Perception Real State
Aloof/snob Shy, insecure
Superior/Know-it-all Terrified of being seen as less than, dumb,
Braggart Feeling like a failure
Cold Hurt or angry
Bitter/sarcastic Hurt or angry
I've been thinking about how we passive-aggressively relate to one another when we are hurt or angry or any of those feelings above and can't say it, because it's rarely safe, or we perceive that to be so. Our pride, our egos get so easily jounced and pushed around, and like the children we were when we learned how to behave in the first place, we lash out. We protect ourselves. I have been guilty of this so many times.
It is my goal to stop taking things so personally. Even the worst behavior usually comes from a place of fear or hurt, something unresolved in the person. Therefore, it has nothing to do with you (or me, in this case).
Thursday, January 25, 2007
Yesterday I was exhausted. Today I'm in overdrive. What gives?
I decided after I ran out of steam yesterday that I had to just let go, go easy on myself or else I'd get sick or depressed and all my deadlines would get sabotaged. And doing that was the wisest thing I could have done and strangely, by relaxing, it all worked out. As of yesterday my pressing article still needed one more person's quotes to flesh it out and I was feeling a bit panicked, actually. So I stopped. Walked away, thought about who I could get to respond and emailed someone I thought of at the last minute. He sent back what turned out to be the perfect answers that rounded out the article just as I had hoped. I firmly believe it was the getting up and walking away that allowed this to happen.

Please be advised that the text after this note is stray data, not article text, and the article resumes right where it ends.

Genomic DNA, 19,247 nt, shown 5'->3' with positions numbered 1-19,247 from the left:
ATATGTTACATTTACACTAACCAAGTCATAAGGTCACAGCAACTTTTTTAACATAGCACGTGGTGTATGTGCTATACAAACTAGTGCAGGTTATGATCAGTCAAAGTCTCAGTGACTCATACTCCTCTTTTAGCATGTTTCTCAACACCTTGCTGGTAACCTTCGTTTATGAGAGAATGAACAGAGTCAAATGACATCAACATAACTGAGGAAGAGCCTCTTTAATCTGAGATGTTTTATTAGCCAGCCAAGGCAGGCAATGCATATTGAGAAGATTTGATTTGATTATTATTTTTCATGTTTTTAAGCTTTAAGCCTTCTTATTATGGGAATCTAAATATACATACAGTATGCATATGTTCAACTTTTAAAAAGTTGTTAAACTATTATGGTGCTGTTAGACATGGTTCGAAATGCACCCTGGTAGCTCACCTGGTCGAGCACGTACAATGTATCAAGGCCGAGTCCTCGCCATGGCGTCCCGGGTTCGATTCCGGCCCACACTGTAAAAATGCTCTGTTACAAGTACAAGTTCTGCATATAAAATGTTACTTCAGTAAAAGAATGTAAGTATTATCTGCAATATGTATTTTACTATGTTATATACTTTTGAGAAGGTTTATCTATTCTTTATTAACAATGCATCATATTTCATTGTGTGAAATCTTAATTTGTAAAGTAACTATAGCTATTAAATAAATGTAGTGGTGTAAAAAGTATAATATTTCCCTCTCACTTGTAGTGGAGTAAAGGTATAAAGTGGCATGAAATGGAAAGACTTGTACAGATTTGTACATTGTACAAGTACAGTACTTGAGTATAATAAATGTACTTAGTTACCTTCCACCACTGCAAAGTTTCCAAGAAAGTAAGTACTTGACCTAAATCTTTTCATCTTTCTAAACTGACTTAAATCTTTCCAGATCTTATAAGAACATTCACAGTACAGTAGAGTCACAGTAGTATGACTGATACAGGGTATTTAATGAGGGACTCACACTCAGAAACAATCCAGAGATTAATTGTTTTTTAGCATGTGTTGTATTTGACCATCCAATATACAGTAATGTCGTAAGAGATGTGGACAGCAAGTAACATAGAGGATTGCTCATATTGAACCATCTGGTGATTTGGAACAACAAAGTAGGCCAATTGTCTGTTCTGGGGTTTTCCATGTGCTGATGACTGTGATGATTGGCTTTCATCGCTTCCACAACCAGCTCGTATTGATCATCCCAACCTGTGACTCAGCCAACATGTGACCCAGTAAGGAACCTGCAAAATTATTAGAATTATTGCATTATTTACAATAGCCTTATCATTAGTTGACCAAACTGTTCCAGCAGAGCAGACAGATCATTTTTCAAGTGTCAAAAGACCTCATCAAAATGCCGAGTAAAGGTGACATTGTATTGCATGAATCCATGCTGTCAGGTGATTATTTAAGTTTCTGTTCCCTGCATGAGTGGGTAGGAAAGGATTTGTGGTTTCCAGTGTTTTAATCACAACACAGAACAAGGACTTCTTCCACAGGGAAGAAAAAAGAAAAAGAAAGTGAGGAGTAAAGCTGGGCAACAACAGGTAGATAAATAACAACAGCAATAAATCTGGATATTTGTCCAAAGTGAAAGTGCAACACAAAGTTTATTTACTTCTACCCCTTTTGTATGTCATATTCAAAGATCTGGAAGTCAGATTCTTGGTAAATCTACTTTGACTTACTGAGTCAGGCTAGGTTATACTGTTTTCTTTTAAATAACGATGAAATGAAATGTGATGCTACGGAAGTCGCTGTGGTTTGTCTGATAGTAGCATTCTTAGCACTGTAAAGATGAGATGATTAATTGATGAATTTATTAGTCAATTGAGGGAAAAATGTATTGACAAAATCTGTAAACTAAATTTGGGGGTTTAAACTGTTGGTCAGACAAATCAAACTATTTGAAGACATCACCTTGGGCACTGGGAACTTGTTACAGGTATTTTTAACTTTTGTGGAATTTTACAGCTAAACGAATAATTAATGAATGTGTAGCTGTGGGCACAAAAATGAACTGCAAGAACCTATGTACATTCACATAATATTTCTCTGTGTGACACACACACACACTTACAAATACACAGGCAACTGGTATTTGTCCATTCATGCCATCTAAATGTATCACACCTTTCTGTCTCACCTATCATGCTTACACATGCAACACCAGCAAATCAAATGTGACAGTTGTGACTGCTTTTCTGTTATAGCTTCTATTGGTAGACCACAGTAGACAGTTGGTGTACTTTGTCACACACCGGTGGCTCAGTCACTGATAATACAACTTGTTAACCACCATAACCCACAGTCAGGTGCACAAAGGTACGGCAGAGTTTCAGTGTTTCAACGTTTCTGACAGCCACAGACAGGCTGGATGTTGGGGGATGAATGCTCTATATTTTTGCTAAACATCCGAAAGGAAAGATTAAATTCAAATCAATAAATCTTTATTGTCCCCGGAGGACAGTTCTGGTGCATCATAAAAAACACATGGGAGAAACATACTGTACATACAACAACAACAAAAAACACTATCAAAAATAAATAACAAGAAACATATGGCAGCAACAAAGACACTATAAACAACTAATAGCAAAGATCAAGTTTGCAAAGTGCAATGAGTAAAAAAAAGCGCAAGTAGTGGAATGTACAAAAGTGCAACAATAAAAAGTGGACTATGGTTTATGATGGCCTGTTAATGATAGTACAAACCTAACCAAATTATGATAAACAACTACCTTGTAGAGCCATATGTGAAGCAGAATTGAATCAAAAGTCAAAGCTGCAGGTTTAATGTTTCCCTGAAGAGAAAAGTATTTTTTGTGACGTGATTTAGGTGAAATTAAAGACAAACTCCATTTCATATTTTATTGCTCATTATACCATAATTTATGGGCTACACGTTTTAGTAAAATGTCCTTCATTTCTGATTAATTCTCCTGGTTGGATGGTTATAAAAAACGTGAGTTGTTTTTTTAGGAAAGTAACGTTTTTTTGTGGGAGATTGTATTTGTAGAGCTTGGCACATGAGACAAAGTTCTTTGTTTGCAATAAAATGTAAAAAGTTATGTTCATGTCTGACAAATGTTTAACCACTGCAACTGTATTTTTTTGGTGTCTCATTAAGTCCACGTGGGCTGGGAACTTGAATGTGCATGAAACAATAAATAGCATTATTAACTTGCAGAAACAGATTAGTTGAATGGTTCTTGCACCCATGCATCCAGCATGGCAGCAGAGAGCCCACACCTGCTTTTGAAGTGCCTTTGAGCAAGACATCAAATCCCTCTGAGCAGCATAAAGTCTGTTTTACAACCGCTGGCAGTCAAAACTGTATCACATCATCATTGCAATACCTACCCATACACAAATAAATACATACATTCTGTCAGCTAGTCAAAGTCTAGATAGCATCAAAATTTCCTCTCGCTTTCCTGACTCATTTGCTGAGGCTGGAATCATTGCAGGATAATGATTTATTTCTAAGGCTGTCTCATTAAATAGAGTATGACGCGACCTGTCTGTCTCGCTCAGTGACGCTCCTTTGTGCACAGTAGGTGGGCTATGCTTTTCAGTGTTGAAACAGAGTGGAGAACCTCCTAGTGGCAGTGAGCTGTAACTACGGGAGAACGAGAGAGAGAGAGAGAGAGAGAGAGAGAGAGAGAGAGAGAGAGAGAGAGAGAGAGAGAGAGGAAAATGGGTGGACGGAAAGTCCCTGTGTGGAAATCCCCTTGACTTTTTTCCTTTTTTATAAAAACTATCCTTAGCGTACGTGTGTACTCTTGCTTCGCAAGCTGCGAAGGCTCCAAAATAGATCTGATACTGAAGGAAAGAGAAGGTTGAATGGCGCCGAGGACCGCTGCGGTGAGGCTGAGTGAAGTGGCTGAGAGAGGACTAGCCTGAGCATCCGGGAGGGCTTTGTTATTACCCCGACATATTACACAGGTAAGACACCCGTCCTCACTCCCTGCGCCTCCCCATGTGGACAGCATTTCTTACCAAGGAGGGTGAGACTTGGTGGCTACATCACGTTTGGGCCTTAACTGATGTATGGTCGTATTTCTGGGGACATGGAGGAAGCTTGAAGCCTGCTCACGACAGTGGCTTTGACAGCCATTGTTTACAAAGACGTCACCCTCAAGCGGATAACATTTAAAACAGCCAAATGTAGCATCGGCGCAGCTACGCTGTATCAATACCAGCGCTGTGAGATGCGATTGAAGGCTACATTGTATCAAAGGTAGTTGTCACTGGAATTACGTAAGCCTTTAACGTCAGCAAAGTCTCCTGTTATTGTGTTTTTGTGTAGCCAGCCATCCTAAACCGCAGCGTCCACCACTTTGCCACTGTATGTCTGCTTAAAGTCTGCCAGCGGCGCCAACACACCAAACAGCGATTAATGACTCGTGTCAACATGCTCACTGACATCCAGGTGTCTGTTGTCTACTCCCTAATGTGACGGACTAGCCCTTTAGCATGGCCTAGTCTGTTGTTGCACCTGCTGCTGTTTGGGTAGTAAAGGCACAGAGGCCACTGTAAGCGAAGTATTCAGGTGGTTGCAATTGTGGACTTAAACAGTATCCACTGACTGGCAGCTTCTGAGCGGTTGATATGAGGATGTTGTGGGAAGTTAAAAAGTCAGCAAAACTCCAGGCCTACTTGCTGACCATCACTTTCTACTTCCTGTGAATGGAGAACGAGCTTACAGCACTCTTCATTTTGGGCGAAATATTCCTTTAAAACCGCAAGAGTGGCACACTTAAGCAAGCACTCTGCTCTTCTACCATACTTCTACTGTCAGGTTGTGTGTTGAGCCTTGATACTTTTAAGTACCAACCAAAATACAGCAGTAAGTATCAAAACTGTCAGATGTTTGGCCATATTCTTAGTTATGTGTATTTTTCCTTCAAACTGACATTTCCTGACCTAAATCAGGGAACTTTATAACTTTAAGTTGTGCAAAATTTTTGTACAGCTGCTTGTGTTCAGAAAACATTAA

Today I got up early today, before 6 a.m., because I really intended to get the article done and polished and turned in. I acheived that goal by 9 a.m. to my surprise.
Then I had a lovely conversation with my friend Emily in NY, who has had recent successes for the NYTimes and will be flying out to CA for an article in the Chronicle. How cool is she?
Then I made some starts at articles that are due in the near future and exchanged some emails about two writing conferences that Becca Lawton and I have been invited to present at, both in Mendocino county, CA. This feels really good.